Most people assume that racism is as old as humanity itself. Yet racism as we understand it today is a relativelymodern ideology that first took shape in the 17th and 18th century as a moral justification for European conquest, particularly the enslavement of African people, which had become a significant source of wealth for Western imperialist nations.
Though slavery had existed for thousands of years in antiquity, American slavery differed in many ways.Roman slaves had the opportunity to earn their way to freedom while American slaves did not. Roman slavery was also not based on race — they commonly fell into slavery as prisoners of war, kidnapped sailors or as slaves bought outside Roman territory.
But what may shock many people is this: before the rise of the plantation economy in the mid-1600s, Blacks in America enjoyed many of the same rights as whites, the two races socializing and working together. Anthony Johnson originally worked as an indentured servant in 1620, but later bought his freedom, going on to acquire 250 acres of land and five indentured servants. In his own lifetime, however, racial castes had already begun to harden, and by the time of his death, his lands were confiscated on the grounds that he (along with African-Americans as a whole) was an “alien.”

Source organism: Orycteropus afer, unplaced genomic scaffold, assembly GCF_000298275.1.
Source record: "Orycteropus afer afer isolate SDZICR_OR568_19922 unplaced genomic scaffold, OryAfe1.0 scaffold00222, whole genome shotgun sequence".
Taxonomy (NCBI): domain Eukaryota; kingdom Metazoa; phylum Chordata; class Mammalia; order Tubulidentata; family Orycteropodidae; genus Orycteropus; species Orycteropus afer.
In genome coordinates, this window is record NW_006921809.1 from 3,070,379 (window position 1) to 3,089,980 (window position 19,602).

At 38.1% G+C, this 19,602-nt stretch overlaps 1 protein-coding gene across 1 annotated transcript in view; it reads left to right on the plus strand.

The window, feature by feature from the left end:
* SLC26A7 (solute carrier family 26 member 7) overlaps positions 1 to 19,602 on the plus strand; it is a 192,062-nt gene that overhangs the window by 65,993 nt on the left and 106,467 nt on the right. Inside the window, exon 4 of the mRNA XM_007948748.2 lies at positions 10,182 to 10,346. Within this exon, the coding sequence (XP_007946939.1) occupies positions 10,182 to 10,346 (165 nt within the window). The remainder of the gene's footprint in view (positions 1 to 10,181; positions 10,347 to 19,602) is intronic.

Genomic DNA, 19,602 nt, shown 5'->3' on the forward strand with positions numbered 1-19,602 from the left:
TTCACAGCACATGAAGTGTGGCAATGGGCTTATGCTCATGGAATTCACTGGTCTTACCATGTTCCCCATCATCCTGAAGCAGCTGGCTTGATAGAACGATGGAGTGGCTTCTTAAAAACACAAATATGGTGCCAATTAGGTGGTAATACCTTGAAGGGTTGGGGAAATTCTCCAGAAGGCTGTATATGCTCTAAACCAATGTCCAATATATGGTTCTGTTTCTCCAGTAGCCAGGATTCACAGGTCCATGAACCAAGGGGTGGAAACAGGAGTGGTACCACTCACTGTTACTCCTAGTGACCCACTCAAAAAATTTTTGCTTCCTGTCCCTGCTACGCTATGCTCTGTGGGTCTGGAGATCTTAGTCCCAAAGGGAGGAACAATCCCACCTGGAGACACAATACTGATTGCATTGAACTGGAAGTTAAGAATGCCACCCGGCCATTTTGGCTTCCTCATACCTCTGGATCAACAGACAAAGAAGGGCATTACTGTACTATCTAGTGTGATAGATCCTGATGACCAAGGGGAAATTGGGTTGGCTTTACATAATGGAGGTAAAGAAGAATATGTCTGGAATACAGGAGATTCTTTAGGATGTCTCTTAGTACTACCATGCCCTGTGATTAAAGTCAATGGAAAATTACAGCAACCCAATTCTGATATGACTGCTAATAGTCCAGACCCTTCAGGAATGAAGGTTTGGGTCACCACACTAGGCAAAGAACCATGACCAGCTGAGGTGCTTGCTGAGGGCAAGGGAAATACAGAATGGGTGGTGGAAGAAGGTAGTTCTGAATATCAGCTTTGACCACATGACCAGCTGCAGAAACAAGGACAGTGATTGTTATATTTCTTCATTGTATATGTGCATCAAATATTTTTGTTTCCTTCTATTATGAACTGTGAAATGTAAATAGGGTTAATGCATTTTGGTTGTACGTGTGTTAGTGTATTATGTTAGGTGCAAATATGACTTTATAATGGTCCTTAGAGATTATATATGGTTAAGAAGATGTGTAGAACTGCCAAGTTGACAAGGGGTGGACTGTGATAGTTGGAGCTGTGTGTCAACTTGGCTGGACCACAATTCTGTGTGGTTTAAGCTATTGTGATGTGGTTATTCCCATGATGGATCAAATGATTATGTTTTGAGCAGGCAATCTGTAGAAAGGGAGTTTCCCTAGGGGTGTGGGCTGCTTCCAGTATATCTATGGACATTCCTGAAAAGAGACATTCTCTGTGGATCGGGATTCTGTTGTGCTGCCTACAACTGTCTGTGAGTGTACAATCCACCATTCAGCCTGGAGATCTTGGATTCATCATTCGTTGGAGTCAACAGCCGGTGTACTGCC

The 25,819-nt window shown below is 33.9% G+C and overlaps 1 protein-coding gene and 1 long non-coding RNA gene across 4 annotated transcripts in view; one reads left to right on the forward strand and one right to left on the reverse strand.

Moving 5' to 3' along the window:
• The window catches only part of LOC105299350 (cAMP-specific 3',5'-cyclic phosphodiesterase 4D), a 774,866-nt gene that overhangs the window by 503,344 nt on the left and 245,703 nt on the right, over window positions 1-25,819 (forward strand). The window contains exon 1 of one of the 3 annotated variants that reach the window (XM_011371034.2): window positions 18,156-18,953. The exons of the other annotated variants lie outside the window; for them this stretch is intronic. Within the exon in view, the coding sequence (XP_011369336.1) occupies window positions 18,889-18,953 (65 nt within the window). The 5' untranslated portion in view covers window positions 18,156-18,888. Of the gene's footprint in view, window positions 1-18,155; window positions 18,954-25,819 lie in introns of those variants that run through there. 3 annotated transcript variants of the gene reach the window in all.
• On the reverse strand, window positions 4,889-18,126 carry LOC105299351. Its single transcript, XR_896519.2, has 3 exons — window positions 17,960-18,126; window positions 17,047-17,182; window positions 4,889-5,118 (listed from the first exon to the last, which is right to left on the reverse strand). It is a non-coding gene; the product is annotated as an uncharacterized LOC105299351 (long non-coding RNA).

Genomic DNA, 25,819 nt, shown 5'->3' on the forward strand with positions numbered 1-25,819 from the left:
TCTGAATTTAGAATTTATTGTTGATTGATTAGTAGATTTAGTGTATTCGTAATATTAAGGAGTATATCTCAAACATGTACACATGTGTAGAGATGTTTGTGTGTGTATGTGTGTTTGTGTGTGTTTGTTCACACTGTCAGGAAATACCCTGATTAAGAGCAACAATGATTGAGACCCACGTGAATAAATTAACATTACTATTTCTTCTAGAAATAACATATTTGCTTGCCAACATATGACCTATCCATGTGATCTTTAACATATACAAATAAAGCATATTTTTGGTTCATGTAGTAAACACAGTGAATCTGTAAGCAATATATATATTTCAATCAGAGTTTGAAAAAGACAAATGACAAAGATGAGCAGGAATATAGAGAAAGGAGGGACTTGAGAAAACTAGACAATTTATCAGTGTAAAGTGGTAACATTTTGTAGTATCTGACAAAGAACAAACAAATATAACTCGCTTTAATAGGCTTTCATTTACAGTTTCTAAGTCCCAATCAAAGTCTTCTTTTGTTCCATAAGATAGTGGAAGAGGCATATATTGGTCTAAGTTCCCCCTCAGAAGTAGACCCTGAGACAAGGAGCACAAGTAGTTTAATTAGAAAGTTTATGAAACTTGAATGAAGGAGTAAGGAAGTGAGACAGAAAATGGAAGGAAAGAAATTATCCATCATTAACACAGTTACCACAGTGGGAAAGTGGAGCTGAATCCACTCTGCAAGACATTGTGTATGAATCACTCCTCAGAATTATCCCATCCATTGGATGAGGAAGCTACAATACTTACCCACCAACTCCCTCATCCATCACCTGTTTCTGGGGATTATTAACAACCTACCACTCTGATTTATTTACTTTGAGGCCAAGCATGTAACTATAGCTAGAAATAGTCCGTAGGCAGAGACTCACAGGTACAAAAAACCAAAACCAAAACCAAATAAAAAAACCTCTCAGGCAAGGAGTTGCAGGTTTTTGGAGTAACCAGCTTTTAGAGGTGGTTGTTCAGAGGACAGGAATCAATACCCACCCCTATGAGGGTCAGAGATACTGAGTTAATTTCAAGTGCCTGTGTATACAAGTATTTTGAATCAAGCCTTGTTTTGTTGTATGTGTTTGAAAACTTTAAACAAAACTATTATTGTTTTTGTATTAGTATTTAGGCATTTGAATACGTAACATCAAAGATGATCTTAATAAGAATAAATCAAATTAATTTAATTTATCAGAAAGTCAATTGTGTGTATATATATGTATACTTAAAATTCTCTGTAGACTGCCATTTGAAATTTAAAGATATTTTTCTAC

Racial inequality, then, has always been defined by economic inequality. As historian Eric Williams succinctly puts it: “Slavery was not born of racism; rather, racism was the consequence of slavery.” Specifically, throughout American history, racism has always been motivated by and defined as a way for white elites to control an unequal share of property — whether African-Americans could be bought as property, were outright forbidden to own property or were racially targeted for toxic loans when trying to buy property.
The ways in which African-Americans have been economically disenfranchised are too numerous to list here — suffice it to say that generations upon generations of discriminatory hiring practices, unequal access to quality education, housing segregation, voter disenfranchisement and scores of other inequities have helped form the many disparities that still persist today.